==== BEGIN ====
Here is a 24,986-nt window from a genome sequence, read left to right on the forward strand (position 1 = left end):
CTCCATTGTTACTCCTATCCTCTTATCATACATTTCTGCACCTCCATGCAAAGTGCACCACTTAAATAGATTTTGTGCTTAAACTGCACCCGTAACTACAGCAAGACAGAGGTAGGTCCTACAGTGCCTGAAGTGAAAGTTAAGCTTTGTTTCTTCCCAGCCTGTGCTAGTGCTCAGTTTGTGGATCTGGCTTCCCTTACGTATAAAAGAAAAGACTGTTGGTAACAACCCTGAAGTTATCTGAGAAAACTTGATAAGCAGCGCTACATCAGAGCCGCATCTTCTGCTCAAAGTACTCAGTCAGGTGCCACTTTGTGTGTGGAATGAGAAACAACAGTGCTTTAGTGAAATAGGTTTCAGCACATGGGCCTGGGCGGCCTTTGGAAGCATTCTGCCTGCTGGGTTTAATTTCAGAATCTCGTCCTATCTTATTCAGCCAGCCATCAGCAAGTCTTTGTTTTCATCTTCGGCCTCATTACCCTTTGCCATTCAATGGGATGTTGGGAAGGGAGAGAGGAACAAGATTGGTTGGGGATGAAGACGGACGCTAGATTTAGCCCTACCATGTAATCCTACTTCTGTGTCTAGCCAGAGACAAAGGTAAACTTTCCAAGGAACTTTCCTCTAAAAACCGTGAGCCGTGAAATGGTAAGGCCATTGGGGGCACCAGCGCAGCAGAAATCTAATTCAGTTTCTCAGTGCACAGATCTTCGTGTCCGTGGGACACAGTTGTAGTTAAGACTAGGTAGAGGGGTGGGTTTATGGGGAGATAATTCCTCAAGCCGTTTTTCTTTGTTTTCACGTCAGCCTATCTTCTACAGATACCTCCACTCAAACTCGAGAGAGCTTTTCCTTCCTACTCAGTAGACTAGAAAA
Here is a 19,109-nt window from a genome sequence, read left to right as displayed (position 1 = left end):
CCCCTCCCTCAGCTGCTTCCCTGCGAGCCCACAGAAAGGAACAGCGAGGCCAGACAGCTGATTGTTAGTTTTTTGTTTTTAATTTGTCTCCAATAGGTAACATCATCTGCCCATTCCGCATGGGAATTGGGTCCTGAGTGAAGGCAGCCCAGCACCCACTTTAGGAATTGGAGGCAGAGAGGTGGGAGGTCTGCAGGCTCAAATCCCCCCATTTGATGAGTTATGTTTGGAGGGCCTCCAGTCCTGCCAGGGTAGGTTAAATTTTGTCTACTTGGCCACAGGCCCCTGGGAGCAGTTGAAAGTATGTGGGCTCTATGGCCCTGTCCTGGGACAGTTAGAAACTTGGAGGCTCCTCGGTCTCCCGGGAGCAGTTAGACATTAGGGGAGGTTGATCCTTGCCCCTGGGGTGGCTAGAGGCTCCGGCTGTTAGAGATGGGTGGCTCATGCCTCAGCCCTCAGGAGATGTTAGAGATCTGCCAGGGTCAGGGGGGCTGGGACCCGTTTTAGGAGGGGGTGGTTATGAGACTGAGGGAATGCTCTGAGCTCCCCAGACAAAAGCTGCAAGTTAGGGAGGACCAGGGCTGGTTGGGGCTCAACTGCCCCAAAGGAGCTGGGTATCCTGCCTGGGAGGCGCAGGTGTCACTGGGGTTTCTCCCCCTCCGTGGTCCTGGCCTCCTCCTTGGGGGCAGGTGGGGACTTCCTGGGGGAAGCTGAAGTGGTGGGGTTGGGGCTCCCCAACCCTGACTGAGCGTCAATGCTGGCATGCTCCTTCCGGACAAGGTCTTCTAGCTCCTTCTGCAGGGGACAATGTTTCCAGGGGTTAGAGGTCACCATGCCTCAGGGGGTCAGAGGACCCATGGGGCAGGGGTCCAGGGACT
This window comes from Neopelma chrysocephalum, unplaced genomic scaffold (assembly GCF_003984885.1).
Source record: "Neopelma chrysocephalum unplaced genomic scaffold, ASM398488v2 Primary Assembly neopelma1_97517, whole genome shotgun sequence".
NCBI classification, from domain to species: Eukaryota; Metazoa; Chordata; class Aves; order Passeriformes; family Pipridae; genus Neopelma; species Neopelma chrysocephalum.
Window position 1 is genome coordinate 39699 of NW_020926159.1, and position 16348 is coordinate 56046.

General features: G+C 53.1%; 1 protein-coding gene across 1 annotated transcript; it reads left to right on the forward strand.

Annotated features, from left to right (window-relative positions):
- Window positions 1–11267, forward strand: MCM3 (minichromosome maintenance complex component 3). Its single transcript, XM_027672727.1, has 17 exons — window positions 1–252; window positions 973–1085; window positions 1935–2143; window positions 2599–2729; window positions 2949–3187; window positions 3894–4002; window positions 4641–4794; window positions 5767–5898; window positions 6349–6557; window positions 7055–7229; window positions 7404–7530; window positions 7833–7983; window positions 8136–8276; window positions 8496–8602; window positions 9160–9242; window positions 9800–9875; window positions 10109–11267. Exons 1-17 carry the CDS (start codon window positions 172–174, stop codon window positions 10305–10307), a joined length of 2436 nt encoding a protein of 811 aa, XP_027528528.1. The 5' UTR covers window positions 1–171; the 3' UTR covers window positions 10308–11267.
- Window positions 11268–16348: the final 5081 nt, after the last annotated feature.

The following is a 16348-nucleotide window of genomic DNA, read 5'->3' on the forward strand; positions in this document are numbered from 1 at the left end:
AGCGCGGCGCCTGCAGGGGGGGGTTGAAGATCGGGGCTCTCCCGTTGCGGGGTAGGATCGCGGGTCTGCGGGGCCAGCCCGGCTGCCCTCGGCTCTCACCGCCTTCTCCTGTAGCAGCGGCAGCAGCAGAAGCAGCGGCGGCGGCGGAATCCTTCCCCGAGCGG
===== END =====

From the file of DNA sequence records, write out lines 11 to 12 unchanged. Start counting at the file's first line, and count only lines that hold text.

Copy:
- Window positions 1–11267, forward strand: MCM3 (minichromosome maintenance complex component 3). Its single transcript, XM_027672727.1, has 17 exons — window positions 1–252; window positions 973–1085; window positions 1935–2143; window positions 2599–2729; window positions 2949–3187; window positions 3894–4002; window positions 4641–4794; window positions 5767–5898; window positions 6349–6557; window positions 7055–7229; window positions 7404–7530; window positions 7833–7983; window positions 8136–8276; window positions 8496–8602; window positions 9160–9242; window positions 9800–9875; window positions 10109–11267. Exons 1-17 carry the CDS (start codon window positions 172–174, stop codon window positions 10305–10307), a joined length of 2436 nt encoding a protein of 811 aa, XP_027528528.1. The 5' UTR covers window positions 1–171; the 3' UTR covers window positions 10308–11267.
- Window positions 11268–16348: the final 5081 nt, after the last annotated feature.